The Uzbek government has barely changed from Soviet times. The Communist chief of that period, Karimov, is still in power. The republic, accounting for about half of the 57 million inhabitants of the five Muslim-majority Central Asian states, continues to be under one-party rule, now called the People’s Democratic Party. In 1999 opposition groups were prevented from contesting the parliamentary elections. The following year Karimov was re-elected in a contest regarded by Western observers as neither free nor fair.
Uzbekistan’s human rights record is abominable. Last April, in a chilling reminder of the Soviet era, Elena Urlaeva, a human rights campaigner, was forcibly admitted to a psychiatric hospital after her arrest in Tashkent. In the name of suppressing Islamic militancy, the authorities have arrested male citizens for wearing a beard and females for wearing a veil, and other Muslims for circulating religious leaflets and for attending unlicensed mosques. “The situation was bad before, but it is now very dangerous for religious freedom and political opposition,” said Ruslan Sharipov of the Human Rights Society of Uzbekistan. “There are already some 10,000 political and religious prisoners, and there is great censorship. I am afraid that the US will take the pressure off Uzbekistan’s human rights now, and that things could get a lot worse.”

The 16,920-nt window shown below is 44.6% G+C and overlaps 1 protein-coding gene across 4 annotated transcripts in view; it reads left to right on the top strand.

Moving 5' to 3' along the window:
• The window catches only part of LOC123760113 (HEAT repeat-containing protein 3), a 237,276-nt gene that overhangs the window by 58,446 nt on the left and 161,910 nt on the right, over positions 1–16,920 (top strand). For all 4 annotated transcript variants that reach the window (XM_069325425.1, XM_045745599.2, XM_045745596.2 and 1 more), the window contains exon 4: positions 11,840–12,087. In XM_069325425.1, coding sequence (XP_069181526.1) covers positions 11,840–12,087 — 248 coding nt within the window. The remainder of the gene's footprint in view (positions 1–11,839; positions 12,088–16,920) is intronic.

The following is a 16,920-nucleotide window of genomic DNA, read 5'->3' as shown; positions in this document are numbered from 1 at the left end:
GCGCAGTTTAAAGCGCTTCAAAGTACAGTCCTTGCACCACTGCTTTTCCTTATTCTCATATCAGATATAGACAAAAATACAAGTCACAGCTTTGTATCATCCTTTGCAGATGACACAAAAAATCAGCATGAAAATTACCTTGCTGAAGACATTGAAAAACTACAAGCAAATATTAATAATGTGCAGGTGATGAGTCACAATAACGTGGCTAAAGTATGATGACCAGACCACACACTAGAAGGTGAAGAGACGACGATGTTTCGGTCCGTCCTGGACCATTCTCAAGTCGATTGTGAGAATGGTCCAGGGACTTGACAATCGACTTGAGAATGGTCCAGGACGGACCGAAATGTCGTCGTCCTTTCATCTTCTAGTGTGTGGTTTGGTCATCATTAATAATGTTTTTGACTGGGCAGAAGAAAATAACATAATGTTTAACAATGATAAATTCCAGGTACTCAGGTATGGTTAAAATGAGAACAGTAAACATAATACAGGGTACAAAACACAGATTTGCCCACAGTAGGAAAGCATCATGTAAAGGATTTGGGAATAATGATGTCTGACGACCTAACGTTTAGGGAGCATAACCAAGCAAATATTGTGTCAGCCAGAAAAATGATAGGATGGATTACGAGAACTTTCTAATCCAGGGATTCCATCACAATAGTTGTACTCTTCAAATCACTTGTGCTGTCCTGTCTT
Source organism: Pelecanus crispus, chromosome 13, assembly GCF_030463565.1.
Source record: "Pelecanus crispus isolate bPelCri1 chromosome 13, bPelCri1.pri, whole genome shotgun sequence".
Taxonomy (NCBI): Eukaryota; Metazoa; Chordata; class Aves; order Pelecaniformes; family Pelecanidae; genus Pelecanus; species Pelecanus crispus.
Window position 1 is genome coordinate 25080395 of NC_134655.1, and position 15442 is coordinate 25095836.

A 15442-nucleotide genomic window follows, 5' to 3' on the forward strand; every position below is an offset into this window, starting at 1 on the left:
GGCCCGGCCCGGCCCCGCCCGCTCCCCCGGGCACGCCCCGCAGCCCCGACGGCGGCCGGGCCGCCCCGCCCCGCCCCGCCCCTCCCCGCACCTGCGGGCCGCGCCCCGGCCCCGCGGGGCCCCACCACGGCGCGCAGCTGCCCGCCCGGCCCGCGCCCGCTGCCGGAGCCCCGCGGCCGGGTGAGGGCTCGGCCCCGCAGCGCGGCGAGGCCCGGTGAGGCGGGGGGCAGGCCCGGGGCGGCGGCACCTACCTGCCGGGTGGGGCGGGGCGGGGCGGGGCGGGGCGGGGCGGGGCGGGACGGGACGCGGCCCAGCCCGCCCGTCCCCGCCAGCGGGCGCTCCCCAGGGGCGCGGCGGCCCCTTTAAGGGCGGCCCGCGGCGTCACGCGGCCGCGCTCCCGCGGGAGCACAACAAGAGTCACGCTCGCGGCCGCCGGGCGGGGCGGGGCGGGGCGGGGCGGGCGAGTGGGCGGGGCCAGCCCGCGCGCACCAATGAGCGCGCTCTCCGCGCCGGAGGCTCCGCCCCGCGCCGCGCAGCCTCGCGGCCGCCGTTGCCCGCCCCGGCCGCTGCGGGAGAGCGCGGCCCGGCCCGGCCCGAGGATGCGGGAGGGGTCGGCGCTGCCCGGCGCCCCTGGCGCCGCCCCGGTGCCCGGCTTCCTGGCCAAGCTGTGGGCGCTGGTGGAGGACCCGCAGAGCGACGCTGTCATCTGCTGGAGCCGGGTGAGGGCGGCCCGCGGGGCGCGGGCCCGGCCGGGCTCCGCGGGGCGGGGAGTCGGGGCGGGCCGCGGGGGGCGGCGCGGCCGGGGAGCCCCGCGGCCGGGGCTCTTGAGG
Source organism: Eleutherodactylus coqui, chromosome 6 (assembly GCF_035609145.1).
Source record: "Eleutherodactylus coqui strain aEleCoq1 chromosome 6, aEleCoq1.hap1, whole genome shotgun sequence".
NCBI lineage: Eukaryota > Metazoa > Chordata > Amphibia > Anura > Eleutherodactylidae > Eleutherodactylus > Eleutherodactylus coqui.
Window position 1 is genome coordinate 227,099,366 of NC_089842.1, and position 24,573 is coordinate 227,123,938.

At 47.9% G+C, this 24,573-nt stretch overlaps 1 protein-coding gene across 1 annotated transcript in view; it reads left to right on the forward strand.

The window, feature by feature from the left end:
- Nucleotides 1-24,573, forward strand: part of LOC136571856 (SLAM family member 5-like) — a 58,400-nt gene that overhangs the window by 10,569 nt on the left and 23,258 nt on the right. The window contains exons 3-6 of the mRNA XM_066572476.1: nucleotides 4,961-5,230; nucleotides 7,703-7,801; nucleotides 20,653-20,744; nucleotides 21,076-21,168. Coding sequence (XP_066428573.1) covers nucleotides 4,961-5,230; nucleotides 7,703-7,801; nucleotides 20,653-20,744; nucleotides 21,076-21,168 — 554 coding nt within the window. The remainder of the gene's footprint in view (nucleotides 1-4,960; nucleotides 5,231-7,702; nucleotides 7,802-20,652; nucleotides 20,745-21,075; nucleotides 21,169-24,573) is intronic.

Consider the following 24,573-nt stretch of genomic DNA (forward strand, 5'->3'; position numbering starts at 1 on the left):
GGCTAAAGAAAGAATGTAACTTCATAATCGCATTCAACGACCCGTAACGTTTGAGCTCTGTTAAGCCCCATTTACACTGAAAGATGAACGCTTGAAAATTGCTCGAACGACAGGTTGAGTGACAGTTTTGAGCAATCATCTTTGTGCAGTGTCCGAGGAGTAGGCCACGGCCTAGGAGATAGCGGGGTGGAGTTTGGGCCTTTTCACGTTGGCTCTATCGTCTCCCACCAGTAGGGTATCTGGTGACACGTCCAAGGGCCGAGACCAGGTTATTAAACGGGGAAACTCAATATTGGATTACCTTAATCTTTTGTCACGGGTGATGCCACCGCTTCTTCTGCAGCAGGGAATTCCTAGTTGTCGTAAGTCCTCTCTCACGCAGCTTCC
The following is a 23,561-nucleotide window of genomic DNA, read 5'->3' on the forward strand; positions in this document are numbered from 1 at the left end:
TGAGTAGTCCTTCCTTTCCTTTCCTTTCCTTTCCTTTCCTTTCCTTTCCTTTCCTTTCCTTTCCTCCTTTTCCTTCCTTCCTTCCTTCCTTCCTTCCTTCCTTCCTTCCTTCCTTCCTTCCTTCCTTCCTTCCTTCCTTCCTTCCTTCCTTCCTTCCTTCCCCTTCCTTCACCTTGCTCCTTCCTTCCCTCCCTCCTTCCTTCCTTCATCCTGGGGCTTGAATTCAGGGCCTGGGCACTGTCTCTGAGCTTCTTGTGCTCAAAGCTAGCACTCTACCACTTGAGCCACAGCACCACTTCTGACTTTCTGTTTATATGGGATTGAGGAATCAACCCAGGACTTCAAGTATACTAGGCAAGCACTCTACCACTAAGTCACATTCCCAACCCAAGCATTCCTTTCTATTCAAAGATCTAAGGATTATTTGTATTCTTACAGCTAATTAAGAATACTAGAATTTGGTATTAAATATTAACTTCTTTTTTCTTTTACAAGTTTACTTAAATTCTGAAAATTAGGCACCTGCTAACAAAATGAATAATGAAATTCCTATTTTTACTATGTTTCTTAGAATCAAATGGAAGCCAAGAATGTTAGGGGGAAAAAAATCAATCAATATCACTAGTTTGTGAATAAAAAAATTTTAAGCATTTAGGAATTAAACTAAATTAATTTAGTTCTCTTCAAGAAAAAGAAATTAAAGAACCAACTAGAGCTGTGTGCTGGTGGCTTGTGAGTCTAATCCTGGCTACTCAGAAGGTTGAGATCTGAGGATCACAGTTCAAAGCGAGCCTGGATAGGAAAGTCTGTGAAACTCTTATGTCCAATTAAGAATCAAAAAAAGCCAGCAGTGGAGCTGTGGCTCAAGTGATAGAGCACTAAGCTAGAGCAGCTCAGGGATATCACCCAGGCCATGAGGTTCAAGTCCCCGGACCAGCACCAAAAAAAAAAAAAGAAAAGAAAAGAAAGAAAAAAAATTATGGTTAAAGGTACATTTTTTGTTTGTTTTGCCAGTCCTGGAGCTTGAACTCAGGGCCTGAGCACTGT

Uzbekistan’s economy is still dominated by a corrupt, inefficient public sector, which provides a gravy train for the ruling-party faithful. When Tashkent refused to reform its banking sector to qualify for further loans, the International Monetary Fund closed its local office earlier this year.
With average monthly wages of as little as $20 by some estimates, socioeconomic conditions are ripe for change. But legitimate opposition, whether secular or Islamic, has been driven underground. The Islamic Renaissance Party, with a considerable following in the densely inhabited Fergana Valley–home to a third of the national population-turned increasingly violent. It set up a rear base in the ethnic Uzbek area of Afghanistan after it passed into Taliban hands in mid-1997, renaming itself the Islamic Movement of Uzbekistan (IMU). It attempted to assassinate Karimov by detonating a series of car bombs in Tashkent in February 1999, but failed. Thirteen people died.
Now the Bush Administration associates the IMU with Osama bin Laden. That appears to be enough justification for it to openly embrace Karimov, whose corrupt and often brutal one-man regime is despised and feared by so many. Details of the financial deal between Tashkent and Washington remain secret. Most likely, either the United States has promised to pressure the IMF to resume loans while helping Uzbekistan to reform its financial sector, or it has agreed to lean on the World Bank to grant Tashkent soft loans and defer or waive interest payments on earlier loans. Either way, Karimov will get a nice economic cushion while he runs the country with an iron hand. It is ironic that the military operation the US has launched on the shoulders of two dictators–one military, Gen. Pervez Musharraf, in Pakistan; and the other civilian, Karimov in Uzbekistan–has been named “Enduring Freedom.”